- Release Date:
- Atlantic Uk
Performance CreditsRush Primary Artist
Geddy Lee Bass Guitar,Vocals,Mellotron,bass pedals
Alex Lifeson Acoustic Guitar,Bouzouki,Mandolin,Electric Guitar,Mandola,Guitar (12 String Electric),Guitar (12 String Acoustic)
Ben Mink Strings
Neil Peart Cymbals,Drums,Tambourine,electronic percussion
Technical CreditsRush Arranger,Producer,Audio Production
Richard Chycki Engineer
Andy Curran Executive Producer
Geddy Lee Engineer
Alex Lifeson Composer,Engineer
Hugh Syme Art Direction,Illustrations
Ross Ryan Equipment Coordinator
Andrew MacNaughtan Illustrations
Pegi Cecconi Executive Producer
Nick Raskulinecz Arranger,Producer,Engineer,Audio Production
Lorne Wheaton Executive Producer,Equipment Coordinator
Ray Danniels Management
George Eastman Illustrations
Harish Johari Cover Painting
Most Helpful Customer Reviews
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After initial disappointment, I really tried to give this CD many more chances. Rush's musicianship is, as always, top-notch, and Mr Peart's lyrics have always been thinking person's poetry. With those things in mind, the music just doesn't flow. Great instrumentals (there are 3), and the opener "Far Cry" is old-school Rush at its finest. Besides those, it feels as though the music was forced to accomodate the unnecessarily-complex and unmelodious lyrics. Sorry folks, but I've been a Rush fan for over 25 years, and I've never had to force myself to try to like their music before. Truly the end of an era.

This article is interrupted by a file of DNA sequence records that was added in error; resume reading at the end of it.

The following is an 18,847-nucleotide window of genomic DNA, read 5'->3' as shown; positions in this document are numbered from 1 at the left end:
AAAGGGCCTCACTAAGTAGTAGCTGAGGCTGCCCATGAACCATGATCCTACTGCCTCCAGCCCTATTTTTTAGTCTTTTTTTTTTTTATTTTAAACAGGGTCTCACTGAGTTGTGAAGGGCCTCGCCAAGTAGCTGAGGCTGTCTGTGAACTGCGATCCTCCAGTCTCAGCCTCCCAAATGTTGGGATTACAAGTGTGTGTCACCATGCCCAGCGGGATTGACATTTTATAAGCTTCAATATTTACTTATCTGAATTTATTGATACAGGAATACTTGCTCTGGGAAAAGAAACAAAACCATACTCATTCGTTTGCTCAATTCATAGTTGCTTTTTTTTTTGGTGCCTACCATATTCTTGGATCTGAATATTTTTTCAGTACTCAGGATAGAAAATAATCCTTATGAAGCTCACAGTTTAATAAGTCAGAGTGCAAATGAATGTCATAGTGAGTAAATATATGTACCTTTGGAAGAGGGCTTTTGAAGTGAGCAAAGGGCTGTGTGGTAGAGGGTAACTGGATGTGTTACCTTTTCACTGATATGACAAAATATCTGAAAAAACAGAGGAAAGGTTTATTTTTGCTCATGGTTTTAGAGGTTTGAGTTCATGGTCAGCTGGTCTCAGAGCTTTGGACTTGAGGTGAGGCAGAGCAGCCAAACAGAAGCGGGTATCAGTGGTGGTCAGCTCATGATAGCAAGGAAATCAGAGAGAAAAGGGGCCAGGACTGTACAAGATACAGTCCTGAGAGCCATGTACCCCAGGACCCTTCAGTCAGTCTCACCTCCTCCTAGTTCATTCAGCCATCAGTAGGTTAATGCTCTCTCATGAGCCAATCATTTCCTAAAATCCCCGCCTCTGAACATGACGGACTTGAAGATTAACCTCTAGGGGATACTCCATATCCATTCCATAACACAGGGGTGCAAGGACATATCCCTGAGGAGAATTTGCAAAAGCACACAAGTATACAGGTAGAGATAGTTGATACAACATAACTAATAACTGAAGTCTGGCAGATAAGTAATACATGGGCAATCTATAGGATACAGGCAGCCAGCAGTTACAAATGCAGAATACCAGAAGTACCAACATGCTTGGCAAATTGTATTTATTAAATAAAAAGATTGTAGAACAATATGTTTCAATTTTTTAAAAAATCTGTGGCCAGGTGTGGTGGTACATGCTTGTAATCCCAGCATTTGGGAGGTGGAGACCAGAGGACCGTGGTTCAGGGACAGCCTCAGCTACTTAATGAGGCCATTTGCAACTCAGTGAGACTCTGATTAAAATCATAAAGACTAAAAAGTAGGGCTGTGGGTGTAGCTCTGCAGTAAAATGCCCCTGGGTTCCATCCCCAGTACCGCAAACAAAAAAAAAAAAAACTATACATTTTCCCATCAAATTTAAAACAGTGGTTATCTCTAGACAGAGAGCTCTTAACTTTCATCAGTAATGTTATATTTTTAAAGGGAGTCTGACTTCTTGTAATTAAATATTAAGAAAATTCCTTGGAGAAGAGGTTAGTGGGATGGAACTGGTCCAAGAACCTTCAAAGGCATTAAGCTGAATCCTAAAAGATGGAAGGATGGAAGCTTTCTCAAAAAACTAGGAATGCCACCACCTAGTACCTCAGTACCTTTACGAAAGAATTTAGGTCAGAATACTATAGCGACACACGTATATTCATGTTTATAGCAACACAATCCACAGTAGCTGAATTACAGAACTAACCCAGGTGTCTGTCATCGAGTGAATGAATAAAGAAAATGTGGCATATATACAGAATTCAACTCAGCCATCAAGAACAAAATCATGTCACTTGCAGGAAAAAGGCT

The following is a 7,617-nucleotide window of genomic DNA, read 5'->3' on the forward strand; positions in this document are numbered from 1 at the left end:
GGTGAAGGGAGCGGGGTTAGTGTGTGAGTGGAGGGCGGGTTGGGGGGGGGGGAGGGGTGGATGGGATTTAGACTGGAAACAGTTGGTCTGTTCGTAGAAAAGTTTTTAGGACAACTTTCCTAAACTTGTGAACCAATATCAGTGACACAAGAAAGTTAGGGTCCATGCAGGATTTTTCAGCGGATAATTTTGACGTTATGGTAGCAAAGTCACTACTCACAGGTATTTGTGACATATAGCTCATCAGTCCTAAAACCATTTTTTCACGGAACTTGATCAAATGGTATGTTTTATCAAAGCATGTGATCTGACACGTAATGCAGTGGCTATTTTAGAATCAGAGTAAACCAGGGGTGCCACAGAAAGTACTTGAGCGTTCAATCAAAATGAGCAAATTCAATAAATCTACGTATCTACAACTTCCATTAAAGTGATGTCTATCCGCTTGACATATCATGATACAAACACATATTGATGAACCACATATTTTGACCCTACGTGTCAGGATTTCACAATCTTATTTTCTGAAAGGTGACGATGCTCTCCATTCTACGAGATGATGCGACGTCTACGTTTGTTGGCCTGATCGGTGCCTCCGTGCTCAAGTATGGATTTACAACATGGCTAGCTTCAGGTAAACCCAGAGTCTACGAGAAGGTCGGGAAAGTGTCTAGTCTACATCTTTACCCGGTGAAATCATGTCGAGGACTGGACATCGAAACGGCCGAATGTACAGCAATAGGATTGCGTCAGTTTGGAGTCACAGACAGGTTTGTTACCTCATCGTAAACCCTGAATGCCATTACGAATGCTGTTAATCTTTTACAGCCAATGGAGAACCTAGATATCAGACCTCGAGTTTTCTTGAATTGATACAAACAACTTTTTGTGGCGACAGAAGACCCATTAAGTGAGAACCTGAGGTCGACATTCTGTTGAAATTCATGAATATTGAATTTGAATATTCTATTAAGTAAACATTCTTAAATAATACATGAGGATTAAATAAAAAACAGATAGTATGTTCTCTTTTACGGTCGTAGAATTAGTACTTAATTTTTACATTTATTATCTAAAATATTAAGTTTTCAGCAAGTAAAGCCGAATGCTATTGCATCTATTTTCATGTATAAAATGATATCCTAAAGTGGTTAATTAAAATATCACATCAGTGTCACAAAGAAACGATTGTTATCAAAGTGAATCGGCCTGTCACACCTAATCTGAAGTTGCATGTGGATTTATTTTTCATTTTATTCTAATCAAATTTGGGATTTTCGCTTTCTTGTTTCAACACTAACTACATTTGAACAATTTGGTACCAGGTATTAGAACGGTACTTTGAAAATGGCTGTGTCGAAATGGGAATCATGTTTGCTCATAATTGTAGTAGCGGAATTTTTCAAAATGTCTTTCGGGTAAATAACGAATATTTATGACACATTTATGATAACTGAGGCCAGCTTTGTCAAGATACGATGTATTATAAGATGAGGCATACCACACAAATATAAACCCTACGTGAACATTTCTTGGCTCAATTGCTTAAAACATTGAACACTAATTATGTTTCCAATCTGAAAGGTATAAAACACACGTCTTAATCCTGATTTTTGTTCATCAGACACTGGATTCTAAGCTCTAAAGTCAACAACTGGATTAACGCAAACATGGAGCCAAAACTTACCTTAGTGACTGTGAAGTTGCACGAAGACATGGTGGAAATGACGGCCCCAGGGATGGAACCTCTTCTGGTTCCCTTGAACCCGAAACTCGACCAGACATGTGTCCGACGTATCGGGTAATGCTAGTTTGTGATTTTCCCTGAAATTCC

This may be their most ambitious album in years but not their most accessible. Encompassing much variety from traditional blues riffs to solo acoustic guitar, it may not be appealing to casual Rush fans looking for something like the band's radio friendly hits from the 80's. It is probably their darkest album since Grace Under Pressure (but without the catchy hooks). My two major musical complaints are that some of the songs really strain to fit the verbose lyrics (a little too ambitious) and that Geddy Lee has pretty much abandoned synths in favor of using vocalizations to fill out the songs (not ambitious enough). My only major sonic complaint is the standard one against all rock albums being produced these days: no dynamic range. As part of the never ending loudness wars, they have compressed the hell out of the mix leaving it dull and muddy.